public static IdentityManager CreateInstance(String appId, String appName);
    public Identity GetIdentityByCId(String cId);

    // Implemented Interfaces and Overridden Members
    protected override void Finalize();
}

and

public class Identity {
    // Properties
    public String cId { get; }
    public Boolean IsAuthenticated { get; }
    public CredentialType SavedCredentials { get; }
    public String UserName { get; }

    // Methods
    public Boolean Authenticate(AuthenticationType authType);
    public Boolean Authenticate();
    public void CloseIdentityHandle();
    public String ExportAuthString();
    public void GetNavigationData(String serviceUrl, String policy, ref String outUrl, ref String postData);
    public String GetTicket(String serviceName, Boolean forceGetFromServer);
    public String GetTicket(String serviceName, String policy, Boolean forceGetFromServer);
    public void OpenAuthenticatedBrowser(String serviceUrl, String policy);

    // Implemented Interfaces and Overridden Members
    protected override void Finalize();
}

Scott Lovegrove and Rong Cao have separately provided examples of these classes being used for user sign-in and access to the Mesh. The following example code is essentially the same as theirs:

IdentityManager identityManager = IdentityManager.CreateInstance("APPLICATION ID",
     "USER-FRIENDLY NAME FOR APPLICATION");
Identity identity = identityManager.CreateIdentity();
if (!identity.IsAuthenticated)
{
    if (identity.Authenticate())
     {
          String userName = identity.UserName;

          String ticket = identity.GetTicket(Constants.CloudEndpoint.AbsoluteUri, "MBI", true);
          LiveItemAccessOptions liveItemAccessOptions = new LiveItemAccessOptions(true);
          LiveOperatingEnvironment liveOperatingEnvironment = new LiveOperatingEnvironment();
          liveOperatingEnvironment.Connect(ticket, AuthenticationTokenType.UserToken,
               Constants.CloudEndpoint, liveItemAccessOptions);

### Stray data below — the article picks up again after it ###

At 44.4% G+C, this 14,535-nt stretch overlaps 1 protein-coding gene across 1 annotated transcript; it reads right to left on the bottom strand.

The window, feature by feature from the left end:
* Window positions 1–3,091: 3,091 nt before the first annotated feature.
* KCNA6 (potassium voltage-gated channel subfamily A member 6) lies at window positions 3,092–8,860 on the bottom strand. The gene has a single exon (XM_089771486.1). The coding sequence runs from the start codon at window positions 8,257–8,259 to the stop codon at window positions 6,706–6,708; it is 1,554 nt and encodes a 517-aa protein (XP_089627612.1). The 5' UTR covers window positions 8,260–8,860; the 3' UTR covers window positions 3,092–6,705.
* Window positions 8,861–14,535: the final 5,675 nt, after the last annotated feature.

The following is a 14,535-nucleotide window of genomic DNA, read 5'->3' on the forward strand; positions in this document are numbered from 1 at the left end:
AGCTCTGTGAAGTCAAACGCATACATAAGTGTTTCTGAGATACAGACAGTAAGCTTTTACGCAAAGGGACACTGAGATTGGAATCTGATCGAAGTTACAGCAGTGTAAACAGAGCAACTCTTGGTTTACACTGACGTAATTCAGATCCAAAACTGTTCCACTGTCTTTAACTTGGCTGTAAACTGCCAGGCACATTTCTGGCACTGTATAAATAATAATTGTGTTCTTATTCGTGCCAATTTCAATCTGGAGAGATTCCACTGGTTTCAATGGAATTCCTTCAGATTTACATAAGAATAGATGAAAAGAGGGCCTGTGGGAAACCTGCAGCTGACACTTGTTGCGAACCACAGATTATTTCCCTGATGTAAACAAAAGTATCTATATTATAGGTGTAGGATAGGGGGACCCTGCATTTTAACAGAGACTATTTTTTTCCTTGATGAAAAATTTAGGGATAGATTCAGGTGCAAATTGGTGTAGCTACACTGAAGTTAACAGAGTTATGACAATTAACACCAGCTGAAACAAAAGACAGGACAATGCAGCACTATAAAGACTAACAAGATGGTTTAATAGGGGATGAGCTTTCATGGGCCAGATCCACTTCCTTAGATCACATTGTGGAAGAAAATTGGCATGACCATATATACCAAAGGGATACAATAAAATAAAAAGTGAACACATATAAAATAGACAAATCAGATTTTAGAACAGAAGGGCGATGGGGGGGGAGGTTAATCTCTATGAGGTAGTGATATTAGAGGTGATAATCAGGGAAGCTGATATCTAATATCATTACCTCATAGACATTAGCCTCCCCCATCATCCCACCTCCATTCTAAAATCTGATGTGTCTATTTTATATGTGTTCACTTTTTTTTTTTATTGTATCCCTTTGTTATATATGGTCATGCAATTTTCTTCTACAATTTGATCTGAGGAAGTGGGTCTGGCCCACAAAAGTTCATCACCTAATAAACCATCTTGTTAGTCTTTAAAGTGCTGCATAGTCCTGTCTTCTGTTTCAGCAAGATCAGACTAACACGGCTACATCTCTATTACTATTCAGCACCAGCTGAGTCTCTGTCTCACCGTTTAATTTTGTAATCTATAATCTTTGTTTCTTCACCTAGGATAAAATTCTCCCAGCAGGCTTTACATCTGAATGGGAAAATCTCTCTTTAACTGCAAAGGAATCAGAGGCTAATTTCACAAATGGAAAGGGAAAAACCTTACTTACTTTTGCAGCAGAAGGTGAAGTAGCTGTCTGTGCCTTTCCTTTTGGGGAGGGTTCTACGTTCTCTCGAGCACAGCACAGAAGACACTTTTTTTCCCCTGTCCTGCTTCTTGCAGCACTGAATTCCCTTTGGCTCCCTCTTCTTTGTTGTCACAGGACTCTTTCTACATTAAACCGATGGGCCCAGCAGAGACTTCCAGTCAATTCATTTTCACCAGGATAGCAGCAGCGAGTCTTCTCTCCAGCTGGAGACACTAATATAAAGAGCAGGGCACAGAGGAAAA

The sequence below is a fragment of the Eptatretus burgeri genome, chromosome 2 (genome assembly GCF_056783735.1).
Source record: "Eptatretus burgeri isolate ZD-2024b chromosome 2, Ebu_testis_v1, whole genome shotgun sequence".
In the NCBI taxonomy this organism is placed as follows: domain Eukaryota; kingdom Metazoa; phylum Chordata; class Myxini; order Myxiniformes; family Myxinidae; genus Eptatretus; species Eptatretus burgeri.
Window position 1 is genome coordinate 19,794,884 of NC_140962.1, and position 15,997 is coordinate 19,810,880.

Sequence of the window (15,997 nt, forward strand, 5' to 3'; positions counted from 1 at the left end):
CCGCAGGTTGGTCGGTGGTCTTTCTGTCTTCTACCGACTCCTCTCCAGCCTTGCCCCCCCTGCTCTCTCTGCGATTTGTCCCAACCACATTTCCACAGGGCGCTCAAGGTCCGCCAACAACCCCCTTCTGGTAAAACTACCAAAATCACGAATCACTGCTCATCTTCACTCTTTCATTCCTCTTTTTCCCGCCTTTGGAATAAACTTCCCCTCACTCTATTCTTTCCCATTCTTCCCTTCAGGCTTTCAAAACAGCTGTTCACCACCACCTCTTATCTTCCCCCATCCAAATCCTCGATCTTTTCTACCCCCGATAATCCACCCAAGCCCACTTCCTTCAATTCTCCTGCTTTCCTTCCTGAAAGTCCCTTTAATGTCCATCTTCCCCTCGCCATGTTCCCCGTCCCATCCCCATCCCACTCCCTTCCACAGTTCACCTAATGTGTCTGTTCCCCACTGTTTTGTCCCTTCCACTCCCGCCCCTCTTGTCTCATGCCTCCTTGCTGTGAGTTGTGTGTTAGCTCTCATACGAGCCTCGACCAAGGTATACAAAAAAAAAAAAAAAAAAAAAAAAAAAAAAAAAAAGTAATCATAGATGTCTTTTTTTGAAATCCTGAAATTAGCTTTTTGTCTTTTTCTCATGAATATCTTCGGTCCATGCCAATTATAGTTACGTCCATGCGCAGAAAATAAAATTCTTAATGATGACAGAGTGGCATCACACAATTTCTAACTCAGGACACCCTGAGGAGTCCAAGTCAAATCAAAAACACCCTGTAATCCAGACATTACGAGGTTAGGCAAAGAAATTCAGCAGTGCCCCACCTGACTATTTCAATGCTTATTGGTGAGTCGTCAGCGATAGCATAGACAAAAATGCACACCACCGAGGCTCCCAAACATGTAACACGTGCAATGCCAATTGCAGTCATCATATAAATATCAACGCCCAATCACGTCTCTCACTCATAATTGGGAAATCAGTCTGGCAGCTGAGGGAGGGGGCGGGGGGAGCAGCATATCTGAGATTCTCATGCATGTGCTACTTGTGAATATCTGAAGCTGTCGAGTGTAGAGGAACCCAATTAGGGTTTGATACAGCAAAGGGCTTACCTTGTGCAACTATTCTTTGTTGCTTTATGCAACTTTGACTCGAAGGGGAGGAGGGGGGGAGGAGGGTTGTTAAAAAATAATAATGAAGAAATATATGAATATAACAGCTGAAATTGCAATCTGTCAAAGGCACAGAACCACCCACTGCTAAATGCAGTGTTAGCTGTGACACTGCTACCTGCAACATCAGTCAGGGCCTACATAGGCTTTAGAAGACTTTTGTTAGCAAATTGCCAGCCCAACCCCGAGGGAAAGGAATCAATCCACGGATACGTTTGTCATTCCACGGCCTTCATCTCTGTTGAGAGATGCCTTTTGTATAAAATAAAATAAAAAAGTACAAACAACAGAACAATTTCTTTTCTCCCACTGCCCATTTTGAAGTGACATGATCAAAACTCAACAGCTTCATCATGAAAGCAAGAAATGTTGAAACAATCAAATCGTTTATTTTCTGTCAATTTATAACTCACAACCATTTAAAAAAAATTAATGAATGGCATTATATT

Mesh mesh = m_liveOperatingEnvironment.Mesh;
          var meshObjectQuery = (from mo in mesh.CreateQuery<MeshObject>()
                                              where mo.Resource.Title == "Magazine"
                                              select mo);

          MeshObject meshObject = meshObjectQuery.FirstOrDefault<MeshObject>();
     }
}

The Identity.Authenticate() method causes a sign-in dialog box to be displayed to the user. The application has no access to this dialog box and consequently no access to the Live ID and password presented as credentials by the user. On successful authentication, the application can generate an authentication ticket and use that in the LiveOperatingEnvironment.Connect() method to connect to the cloud LOE. Since this authentication technique lacks the concept of consent the application has full access to the user’s Mesh.

It appears to be irrelevant currently what the parameters passed to IdentityManager.CreateInstance() actually are. Furthermore, it doesn’t appear to matter whether or not the application has been provisioned for authentication or not. These could be, and in my opinion should be, subject to change. I hope that the user will eventually be able to grant and revoke consent regarding the application’s access to the user’s Mesh.

Delegated Authentication

A Resource Provider, such as Live Services, uses the Live ID Consent Service to manage authorization of third-party websites to resources, such as user profile information, it provides on behalf of the user who owns the information. A User uses the Consent Service to manage the consents allowed to third-party websites. The user can, for example, revoke a previously granted consent. A website can make a consent request of the Consent Service to gain authorization to access information controlled by the Resource Provider but owned by the user.

The Consent Service deals with permissions as combinations of offers and actions. For example, an offer might be News which can be combined with Read, Write and Full actions to create the following permissions: News.Read, News.Write and News.Full. The Consent Service also supports more granular permissions by delegating the management of these to the Resource Provider itself.

Live Services as a Resource Provider

Live Services is a resource provider that makes available the following permissions:

  • Profiles.Read
  • Contacts.Read
  • Contacts.Write
  • News.Read
  • News.Write
  • News.Full
  • LiveMeshFolder.Read
  • LiveMeshFolder.Write
  • LiveMeshFolder.Full
  • <CustomType>.Read
  • <CustomType>.Write
  • <CustomType>.Full